DeKALB – Some changes may be brewing in the City of DeKalb’s wards boundaries, following the recent release of 2020 U.S. Census data for the city.
The DeKalb City Council voted, 8-0, during its Monday meeting to approve suggested redistricting changes in the city’s seven wards as outlined in the proposed map drafted by Doug Eaton, the City’s Planning Technician and GIS specialist according to city documents.
DeKalb City Manager Bill Nicklas said the main differences include more blurred ward boundaries between Wards 1 and 7, 2 and 3, 5 and 6, and Wards 1 and 2. He told aldermen Monday that “it’s incumbent upon us to try to aim for population across each of the seven wards that would average about 5,756.”
“The challenge here is to not run the lines through a living room or down a duplex,” Nicklas said, “and also to recognize that we can’t be perfect in this and that we are going to do our very best to have approximate equality in our population in these wards.”
Per Illinois state law, a city’s political wards must be nearly equal in population.
According to city documents, the City of DeKalb’s population went down 8.6% from the 2010 U.S. Census to the 2020 census. The new census data set shows the current DeKalb population is at 40,290 – 3,805 less people from 2010.
“Most of the population was lost in Ward 6,” with a deficit of 2,060 residents, according to city documents.
Residence halls on Northern Illinois University’s campus are located within Ward 6, including New Hall and Grant Hall.
Douglas Hall, one of two former five-story residence halls which began housing students in 1963, closed to on-campus students after May 2014. It was demolished shortly thereafter as part of a $4.5 million plan to extend Lucinda Avenue west to Stadium Drive, making it a major east-west thoroughfare on campus.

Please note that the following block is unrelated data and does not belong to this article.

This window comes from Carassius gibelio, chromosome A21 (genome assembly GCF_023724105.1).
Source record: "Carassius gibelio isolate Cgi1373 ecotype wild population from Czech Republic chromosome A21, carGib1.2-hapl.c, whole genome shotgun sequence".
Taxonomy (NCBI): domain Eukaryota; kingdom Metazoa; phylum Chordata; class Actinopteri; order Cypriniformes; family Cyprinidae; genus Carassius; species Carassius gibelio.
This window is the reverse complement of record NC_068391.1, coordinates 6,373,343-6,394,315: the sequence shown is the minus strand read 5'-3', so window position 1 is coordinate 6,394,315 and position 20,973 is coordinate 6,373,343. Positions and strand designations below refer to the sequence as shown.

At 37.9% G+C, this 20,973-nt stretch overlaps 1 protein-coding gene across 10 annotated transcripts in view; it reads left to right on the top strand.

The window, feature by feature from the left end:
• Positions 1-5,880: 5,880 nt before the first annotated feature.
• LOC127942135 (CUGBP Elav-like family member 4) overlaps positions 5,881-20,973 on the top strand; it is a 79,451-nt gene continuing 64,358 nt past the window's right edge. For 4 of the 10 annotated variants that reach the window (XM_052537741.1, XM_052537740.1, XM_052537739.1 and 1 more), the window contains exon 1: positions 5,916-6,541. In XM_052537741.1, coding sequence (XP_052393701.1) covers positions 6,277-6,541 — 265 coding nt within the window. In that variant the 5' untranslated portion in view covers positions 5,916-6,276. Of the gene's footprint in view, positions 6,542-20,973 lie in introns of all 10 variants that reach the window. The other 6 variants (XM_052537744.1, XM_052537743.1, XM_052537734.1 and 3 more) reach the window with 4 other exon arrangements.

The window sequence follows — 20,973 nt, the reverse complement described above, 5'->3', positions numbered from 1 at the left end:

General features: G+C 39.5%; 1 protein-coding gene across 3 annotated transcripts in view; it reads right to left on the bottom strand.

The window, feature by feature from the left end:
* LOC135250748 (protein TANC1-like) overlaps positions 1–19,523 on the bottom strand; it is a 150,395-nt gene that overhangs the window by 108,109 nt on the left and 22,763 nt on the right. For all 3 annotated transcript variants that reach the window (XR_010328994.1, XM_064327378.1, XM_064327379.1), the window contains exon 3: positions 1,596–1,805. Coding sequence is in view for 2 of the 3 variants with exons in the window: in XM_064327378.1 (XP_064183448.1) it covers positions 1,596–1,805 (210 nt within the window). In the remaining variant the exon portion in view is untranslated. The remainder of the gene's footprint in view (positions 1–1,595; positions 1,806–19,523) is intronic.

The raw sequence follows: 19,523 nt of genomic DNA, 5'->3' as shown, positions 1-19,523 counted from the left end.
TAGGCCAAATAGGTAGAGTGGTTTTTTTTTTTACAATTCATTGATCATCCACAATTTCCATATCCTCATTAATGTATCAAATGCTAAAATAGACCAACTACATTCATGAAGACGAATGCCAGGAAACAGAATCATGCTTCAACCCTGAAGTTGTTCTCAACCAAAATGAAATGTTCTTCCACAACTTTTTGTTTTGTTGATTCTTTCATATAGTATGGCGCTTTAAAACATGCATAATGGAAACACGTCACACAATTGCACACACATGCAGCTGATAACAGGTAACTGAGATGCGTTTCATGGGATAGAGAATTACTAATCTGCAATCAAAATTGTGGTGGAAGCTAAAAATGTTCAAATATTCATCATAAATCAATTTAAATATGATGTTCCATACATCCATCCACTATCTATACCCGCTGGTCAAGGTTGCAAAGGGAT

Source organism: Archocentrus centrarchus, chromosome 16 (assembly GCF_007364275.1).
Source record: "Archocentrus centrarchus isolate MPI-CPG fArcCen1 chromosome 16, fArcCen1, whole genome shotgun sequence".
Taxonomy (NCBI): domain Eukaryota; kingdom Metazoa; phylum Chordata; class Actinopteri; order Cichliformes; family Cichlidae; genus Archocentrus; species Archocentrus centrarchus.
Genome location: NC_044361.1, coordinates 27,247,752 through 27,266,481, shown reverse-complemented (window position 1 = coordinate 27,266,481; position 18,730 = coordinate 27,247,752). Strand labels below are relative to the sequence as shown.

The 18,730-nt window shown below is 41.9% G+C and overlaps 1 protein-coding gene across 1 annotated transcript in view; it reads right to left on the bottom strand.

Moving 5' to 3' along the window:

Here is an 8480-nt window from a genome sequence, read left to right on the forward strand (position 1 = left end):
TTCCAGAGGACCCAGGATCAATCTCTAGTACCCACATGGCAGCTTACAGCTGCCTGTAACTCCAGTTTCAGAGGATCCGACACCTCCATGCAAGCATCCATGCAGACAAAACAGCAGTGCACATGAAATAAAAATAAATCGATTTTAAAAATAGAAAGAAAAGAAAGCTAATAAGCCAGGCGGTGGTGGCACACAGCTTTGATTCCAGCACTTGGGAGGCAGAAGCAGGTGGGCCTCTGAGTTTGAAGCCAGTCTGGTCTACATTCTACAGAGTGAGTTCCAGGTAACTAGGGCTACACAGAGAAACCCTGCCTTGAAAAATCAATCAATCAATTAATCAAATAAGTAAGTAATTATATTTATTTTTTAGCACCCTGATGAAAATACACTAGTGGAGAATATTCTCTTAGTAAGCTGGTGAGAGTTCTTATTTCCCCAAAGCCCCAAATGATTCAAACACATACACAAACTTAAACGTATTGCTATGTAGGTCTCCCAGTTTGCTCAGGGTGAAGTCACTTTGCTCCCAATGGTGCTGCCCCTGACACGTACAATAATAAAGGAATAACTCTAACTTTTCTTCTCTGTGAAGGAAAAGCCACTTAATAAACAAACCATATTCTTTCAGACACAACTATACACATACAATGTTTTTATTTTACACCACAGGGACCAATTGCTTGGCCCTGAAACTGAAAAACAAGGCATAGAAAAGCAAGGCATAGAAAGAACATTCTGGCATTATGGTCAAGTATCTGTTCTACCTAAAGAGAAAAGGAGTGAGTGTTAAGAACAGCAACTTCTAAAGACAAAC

Lincoln Hall, the second five-story building which opened its doors to students in 1962, fully closed as a residence hall in 2013.
Nicklas said if the council agrees the proposed map is “reasonably fair,” a deciding vote on the map could occur in a future meeting.
“Some of you establish relationships in your ward with ... businesses or residents,” DeKalb Mayor Cohen Barnes told aldermen. “If you really felt strongly about wanting to maintain those, this is the time to express that – otherwise, we’ll just move forward.”
DeKalb County recently saw a population decrease of thousands of residents overall, dropping from 105,160 in 2010 to 100,420 in 2020, according to U.S. Census data. While DeKalb saw a population decrease of thousands, Sycamore’s population increased by about 1,000 from 2010 to 2020, according to census data.
First Ward Alderwoman Carolyn Morris said she thought the proposed map “looks great.” She said some of the boundary shifts done with the first ward “look like [staff] deliberately acknowledged some of the more natural ways that the roads flow.”
“It’s just more logical this way,” Morris said.